Learn to negotiate. In our personal lives, everyone loses in dead end arguments. In business, it is desirable to create a win-win situation. Whether in business or personal life, learning to go beyond black and white thinking, paying attention to what someone else needs, and thinking outside the box are required for good faith negotiation.

Rest, Recharge, Self Soothe. People who are tired, ill or feeling overwhelmed by the demands of work or life can easily fall into angry reactions. When you are at the low end of your battery you lack capacity to deal creatively with difficult situations. If you are not ready to deal with things now, don’t. Simply state when you feel you will be up to it. Find healthy habits to help you!

Learn how to impact intimidation when you can be reasonable but must deal with a verbal abuser a condescending jerk or a rage-aholic. Once you have discovered techniques to insulate yourself from the wrath, you can be very clear about what you will and will not tolerate. Be assertive, not aggressive. State your needs clearly and politely with some acknowledgment of the other’s viewpoint.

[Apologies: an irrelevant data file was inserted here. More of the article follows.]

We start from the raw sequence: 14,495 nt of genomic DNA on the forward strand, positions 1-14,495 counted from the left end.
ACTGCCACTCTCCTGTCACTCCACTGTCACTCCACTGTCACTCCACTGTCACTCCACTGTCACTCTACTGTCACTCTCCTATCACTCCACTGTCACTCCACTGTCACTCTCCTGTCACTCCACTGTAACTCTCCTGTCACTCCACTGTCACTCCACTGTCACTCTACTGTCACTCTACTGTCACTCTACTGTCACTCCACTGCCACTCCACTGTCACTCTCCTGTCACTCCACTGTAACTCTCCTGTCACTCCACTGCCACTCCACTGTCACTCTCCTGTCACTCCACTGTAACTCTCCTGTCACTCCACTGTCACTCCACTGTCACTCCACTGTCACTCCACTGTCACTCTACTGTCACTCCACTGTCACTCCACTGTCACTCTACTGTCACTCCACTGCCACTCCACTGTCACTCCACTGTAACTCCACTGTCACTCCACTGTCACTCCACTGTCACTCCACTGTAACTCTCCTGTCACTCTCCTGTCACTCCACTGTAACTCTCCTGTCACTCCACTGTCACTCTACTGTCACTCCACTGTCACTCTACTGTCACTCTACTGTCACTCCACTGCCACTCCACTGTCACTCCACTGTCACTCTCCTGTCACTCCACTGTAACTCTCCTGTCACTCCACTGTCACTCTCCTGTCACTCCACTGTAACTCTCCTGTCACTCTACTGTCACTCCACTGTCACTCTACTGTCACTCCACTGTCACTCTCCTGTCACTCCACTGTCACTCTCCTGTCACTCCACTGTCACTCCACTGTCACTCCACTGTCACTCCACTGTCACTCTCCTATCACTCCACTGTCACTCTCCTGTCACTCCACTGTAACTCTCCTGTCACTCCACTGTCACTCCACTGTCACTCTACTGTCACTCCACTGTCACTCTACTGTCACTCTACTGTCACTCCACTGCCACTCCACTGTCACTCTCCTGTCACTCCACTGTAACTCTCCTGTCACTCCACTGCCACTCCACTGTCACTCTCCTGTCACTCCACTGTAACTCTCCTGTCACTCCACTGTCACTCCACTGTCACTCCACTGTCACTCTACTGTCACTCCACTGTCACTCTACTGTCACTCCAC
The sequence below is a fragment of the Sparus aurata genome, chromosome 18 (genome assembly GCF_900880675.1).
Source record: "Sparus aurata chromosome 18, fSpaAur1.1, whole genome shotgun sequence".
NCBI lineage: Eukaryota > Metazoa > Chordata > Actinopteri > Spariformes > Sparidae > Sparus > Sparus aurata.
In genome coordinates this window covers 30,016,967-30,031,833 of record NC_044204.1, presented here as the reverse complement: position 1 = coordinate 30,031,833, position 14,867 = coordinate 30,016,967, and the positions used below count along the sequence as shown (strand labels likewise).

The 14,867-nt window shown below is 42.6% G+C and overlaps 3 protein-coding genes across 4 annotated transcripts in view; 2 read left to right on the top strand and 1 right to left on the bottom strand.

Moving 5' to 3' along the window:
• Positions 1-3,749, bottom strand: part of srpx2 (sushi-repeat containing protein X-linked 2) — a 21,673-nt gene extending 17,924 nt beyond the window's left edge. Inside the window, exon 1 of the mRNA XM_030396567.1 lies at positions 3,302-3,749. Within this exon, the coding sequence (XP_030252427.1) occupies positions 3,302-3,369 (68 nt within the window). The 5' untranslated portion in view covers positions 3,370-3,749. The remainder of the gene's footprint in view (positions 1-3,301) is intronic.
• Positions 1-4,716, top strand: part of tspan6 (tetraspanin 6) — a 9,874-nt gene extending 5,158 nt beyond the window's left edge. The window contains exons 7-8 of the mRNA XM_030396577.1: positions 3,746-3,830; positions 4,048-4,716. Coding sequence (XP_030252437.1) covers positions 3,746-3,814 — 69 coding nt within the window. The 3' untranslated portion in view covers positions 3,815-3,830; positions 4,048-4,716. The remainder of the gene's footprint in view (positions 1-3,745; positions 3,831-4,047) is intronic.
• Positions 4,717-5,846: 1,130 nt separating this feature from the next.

If you have a problem controlling your anger on a daily basis, working with a therapist, counselor can help you develop specific strategies for managing anger more constructively. Working in a group can give you the support and honest feed back of individuals wrestling with similar problems. Whatever route you choose, remember learning new anger strategies and making
them part of your life take patience and practice. As for me, weight training is my release.

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If You Can’t Forgive Someone, This Is What You Need to Know

 

Spiritual Insight from Eckhart Tolle’s Stillness Speaks

Sometimes things are said or done between two people and the rift is so great it seems impossible to repair. The person has hurt you so much that you just can’t bring yourself to forgive what they said or did.

Of such a situation Eckhart Tolle writes in Stillness Speaks:

If her past were your past, her pain your pain, her level of consciousness your level of consciousness, you would think and act exactly as she does. With this realization comes forgiveness, compassion, peace.

This isn’t an easy realization to arrive at. If you are having difficulty forgiving someone, then The Presence Process may be invaluable to you. In The Presence Process, Michael Brown addresses our anger at being hurt, which is based in the sense that others ought to have acted differently toward us, not hurting us as they did. He says of our refusal to forgive: